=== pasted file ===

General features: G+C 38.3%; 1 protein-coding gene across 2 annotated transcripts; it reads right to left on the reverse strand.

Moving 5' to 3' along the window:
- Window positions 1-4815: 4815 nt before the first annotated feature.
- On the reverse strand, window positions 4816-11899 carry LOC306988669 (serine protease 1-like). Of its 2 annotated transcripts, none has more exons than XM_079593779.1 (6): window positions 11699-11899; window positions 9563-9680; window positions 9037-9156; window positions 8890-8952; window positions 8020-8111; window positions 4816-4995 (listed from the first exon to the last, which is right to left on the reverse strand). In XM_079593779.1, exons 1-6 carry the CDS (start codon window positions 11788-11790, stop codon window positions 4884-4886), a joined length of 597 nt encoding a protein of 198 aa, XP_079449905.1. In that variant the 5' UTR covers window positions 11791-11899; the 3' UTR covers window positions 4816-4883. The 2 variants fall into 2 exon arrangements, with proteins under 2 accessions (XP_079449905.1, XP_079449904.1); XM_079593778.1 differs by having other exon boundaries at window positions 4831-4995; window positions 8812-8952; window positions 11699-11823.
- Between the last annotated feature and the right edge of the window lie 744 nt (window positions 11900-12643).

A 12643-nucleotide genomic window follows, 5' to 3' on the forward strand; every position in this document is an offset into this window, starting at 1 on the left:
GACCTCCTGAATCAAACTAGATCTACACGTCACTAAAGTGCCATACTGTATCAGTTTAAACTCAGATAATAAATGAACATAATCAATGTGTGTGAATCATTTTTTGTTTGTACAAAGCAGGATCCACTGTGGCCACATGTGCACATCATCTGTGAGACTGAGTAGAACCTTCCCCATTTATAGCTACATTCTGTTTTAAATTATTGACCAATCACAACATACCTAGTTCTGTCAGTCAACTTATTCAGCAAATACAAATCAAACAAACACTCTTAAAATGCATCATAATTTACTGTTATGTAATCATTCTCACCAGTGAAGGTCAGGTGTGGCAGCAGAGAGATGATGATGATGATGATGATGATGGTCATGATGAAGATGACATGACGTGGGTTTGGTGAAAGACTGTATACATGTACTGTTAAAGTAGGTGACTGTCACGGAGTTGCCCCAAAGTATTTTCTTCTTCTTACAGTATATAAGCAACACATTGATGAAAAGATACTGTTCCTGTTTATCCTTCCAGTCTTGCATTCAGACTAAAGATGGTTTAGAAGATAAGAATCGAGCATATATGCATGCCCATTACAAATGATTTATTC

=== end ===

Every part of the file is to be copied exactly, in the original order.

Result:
General features: G+C 38.3%; 1 protein-coding gene across 2 annotated transcripts; it reads right to left on the reverse strand.

Moving 5' to 3' along the window:
- Window positions 1-4815: 4815 nt before the first annotated feature.
- On the reverse strand, window positions 4816-11899 carry LOC306988669 (serine protease 1-like). Of its 2 annotated transcripts, none has more exons than XM_079593779.1 (6): window positions 11699-11899; window positions 9563-9680; window positions 9037-9156; window positions 8890-8952; window positions 8020-8111; window positions 4816-4995 (listed from the first exon to the last, which is right to left on the reverse strand). In XM_079593779.1, exons 1-6 carry the CDS (start codon window positions 11788-11790, stop codon window positions 4884-4886), a joined length of 597 nt encoding a protein of 198 aa, XP_079449905.1. In that variant the 5' UTR covers window positions 11791-11899; the 3' UTR covers window positions 4816-4883. The 2 variants fall into 2 exon arrangements, with proteins under 2 accessions (XP_079449905.1, XP_079449904.1); XM_079593778.1 differs by having other exon boundaries at window positions 4831-4995; window positions 8812-8952; window positions 11699-11823.
- Between the last annotated feature and the right edge of the window lie 744 nt (window positions 11900-12643).

A 12643-nucleotide genomic window follows, 5' to 3' on the forward strand; every position in this document is an offset into this window, starting at 1 on the left:
GACCTCCTGAATCAAACTAGATCTACACGTCACTAAAGTGCCATACTGTATCAGTTTAAACTCAGATAATAAATGAACATAATCAATGTGTGTGAATCATTTTTTGTTTGTACAAAGCAGGATCCACTGTGGCCACATGTGCACATCATCTGTGAGACTGAGTAGAACCTTCCCCATTTATAGCTACATTCTGTTTTAAATTATTGACCAATCACAACATACCTAGTTCTGTCAGTCAACTTATTCAGCAAATACAAATCAAACAAACACTCTTAAAATGCATCATAATTTACTGTTATGTAATCATTCTCACCAGTGAAGGTCAGGTGTGGCAGCAGAGAGATGATGATGATGATGATGATGATGGTCATGATGAAGATGACATGACGTGGGTTTGGTGAAAGACTGTATACATGTACTGTTAAAGTAGGTGACTGTCACGGAGTTGCCCCAAAGTATTTTCTTCTTCTTACAGTATATAAGCAACACATTGATGAAAAGATACTGTTCCTGTTTATCCTTCCAGTCTTGCATTCAGACTAAAGATGGTTTAGAAGATAAGAATCGAGCATATATGCATGCCCATTACAAATGATTTATTC